Posted on February 27, 2019 at 10:20 pm

As we see in movies like “Get Out,” “28 Days Later,” and “Dawn of the Dead,” horror can be more than scares and carnage. It can reflect and challenge our assumptions. Two new articles provide some fascinating commentary on these themes.

Copyright 1976 Red Bank Films
Mary Beth McAndrews writes on Reel Honey about “reclaiming female exploitation” in horror. “Recently, female directors have been working to reclaim this exploitation by appropriating these tropes to create empowering horror narratives. These films are still violent, but they do not solely depend on the suffering and abjection of their female characters….These directors and writers are just a few of the women in horror working to change the trajectory of the horror narrative and how we view the female body on-screen. Yes, horror is a genre built on violence and gore. But these women are re-evaluating the use of that exploitative violence into something thoughtful, empowering, and equally gory. The monsters they construct are not so fantastical and the scenarios they portray are much more real, giving their violence more meaning and purpose. It is not just about reveling in women’s bodies in pain; it is about understanding their pain.”

Copyright Universal 2017
And on Medium, Marcus Benjamin writes about a new documentary: “Horror Noire: A History Of Black Horror’ Makes The Case For Empathy In A Scary World.” Traditionally, he says, “Outside of dying, tending to the the main character’s need was our number one function. This was all done while doing a disservice to our own lives, which we may or may not have had on screen because no one cared enough to give them one. Or in the case of Rachel True’s character from The Craft, someone decided to cut out portions of the film altogether that explored her family life and other struggles….When you’re not surrounded by people of races other than your own, you don’t develop the empathy gene for them. How can you begin to comprehend how a black person feels about blackface if you don’t have any black people in your circle to tell you? Or if you’ve didn’t grow up with any black friends? Or if you grew up in a racist city or town? Despite all your efforts to learn, you’ll likely have a cultural blindspot or two. Similarly, when the history of cinema is filled with blackface or monsters and gigantic apes as stand-ins for black people, that means entire generations grew up believing black people were always lesser.”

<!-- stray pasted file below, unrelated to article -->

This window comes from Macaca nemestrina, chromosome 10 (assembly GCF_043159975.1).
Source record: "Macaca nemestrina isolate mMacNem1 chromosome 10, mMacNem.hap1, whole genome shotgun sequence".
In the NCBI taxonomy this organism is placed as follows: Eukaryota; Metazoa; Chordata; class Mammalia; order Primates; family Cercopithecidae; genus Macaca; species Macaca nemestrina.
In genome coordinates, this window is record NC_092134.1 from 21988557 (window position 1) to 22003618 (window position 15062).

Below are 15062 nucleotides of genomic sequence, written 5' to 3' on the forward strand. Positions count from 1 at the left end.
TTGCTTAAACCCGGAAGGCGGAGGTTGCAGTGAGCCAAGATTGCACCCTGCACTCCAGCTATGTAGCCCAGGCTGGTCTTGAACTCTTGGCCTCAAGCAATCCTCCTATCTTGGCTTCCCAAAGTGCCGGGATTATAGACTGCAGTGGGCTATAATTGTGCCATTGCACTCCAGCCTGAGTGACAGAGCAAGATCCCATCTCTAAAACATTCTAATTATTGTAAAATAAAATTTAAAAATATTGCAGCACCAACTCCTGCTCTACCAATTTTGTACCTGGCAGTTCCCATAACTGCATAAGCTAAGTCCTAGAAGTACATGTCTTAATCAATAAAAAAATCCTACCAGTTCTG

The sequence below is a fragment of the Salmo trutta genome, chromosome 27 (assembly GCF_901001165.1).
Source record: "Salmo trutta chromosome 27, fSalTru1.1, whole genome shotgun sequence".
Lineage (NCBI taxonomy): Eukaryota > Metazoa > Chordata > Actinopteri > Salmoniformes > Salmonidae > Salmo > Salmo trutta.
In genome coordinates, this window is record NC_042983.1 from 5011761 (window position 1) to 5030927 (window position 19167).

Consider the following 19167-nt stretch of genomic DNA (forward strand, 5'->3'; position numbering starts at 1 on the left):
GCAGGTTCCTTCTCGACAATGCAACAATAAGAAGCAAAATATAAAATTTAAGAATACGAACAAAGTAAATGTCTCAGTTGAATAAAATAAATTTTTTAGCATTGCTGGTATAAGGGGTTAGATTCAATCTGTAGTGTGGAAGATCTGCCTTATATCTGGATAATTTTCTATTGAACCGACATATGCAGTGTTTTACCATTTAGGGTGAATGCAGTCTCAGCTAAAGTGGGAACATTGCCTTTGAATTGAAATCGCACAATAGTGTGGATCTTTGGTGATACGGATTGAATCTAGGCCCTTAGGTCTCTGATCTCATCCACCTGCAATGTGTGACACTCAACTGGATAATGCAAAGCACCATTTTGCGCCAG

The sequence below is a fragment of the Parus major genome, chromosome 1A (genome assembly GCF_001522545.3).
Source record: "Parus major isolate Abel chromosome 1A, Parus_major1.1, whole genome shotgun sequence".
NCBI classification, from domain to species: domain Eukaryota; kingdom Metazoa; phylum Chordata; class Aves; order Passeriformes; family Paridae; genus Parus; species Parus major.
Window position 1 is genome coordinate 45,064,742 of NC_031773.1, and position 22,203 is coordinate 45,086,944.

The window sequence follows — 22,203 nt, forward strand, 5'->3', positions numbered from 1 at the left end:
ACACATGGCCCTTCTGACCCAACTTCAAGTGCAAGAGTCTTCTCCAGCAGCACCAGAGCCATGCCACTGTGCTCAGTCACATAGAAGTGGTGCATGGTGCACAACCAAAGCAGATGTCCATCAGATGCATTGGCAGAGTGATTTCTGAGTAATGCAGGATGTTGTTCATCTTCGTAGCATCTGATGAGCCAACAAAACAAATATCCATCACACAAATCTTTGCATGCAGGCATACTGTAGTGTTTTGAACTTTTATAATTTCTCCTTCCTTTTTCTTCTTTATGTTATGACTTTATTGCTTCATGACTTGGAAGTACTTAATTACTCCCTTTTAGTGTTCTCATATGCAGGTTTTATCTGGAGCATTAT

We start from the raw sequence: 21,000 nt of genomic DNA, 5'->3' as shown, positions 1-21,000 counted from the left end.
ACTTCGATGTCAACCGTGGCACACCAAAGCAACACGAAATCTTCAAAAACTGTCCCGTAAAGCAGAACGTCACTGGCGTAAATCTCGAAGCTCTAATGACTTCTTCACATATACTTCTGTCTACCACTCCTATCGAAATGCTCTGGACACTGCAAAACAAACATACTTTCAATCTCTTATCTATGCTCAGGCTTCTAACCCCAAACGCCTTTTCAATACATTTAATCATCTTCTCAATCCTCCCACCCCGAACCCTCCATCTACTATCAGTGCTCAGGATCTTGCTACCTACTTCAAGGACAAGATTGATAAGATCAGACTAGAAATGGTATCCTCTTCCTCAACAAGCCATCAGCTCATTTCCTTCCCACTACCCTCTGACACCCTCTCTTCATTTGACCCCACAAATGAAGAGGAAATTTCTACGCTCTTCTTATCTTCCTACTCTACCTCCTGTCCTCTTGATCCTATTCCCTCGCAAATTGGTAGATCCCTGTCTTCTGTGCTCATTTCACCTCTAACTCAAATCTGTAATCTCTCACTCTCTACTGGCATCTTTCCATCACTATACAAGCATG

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The Shape of Water

Posted on December 7, 2017 at 3:37 pm

A-
Lowest Recommended Age: Mature High Schooler
MPAA Rating: Rated R for sexual content, graphic nudity, violence and language
Profanity: Strong language
Alcohol/ Drugs: Alcohol, smoking
Violence/ Scariness: Intense and graphic violence, peril, torture, murder
Diversity Issues: A theme of the movie
Date Released to Theaters: December 9, 2017
Date Released to DVD: March 12, 2018
Copyright 2017 Fox Searchlight

There is some reassuring symmetry in the cinematic bookends that gave us “Beauty and the Beast” in January (the highest-grossing film of the year), a “Beauty is the beast” film with the mid-year’s “Colossal,” and now, in December, another variation with Guillermo del Toro’s enthralling R-rated fairy tale, “The Shape of Water,” which was awarded the 2018 Oscars for Best Picture and Best Director.

Sally Hawkins is luminous as Elisa Esposito, a custodian in a secret government lab during the cold war era. Her closest friends are her chatty, unhappily married colleague Zelda (Octavia Spencer) and her neighbor Giles (Richard Jenkins), an anxious, cat-loving, old-movie-watching, out-of-work illustrator. They are the only two people who can communicate with Elisa. She can hear but is mute due to a childhood injury, and uses via American Sign Language.